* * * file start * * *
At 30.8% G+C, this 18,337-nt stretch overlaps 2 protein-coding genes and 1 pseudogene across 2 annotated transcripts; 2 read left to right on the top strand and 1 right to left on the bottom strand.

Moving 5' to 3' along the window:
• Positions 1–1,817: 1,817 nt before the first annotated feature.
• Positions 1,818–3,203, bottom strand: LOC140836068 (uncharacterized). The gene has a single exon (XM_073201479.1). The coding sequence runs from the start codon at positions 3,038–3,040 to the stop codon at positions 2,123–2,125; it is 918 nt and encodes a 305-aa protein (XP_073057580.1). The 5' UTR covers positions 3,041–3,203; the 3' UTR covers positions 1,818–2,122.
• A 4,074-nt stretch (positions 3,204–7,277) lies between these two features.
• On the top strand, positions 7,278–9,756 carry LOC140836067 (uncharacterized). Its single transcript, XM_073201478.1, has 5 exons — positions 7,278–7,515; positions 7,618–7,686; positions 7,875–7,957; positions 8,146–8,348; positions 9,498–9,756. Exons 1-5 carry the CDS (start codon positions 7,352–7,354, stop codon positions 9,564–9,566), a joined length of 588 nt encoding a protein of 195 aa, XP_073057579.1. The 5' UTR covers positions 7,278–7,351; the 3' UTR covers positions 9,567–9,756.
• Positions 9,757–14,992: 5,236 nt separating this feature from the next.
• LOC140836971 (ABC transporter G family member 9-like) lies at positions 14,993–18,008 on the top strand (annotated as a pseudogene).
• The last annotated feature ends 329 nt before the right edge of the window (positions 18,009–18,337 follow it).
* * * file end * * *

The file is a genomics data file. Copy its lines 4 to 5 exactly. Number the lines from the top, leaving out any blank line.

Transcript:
• Positions 1,818–3,203, bottom strand: LOC140836068 (uncharacterized). The gene has a single exon (XM_073201479.1). The coding sequence runs from the start codon at positions 3,038–3,040 to the stop codon at positions 2,123–2,125; it is 918 nt and encodes a 305-aa protein (XP_073057580.1). The 5' UTR covers positions 3,041–3,203; the 3' UTR covers positions 1,818–2,122.
• A 4,074-nt stretch (positions 3,204–7,277) lies between these two features.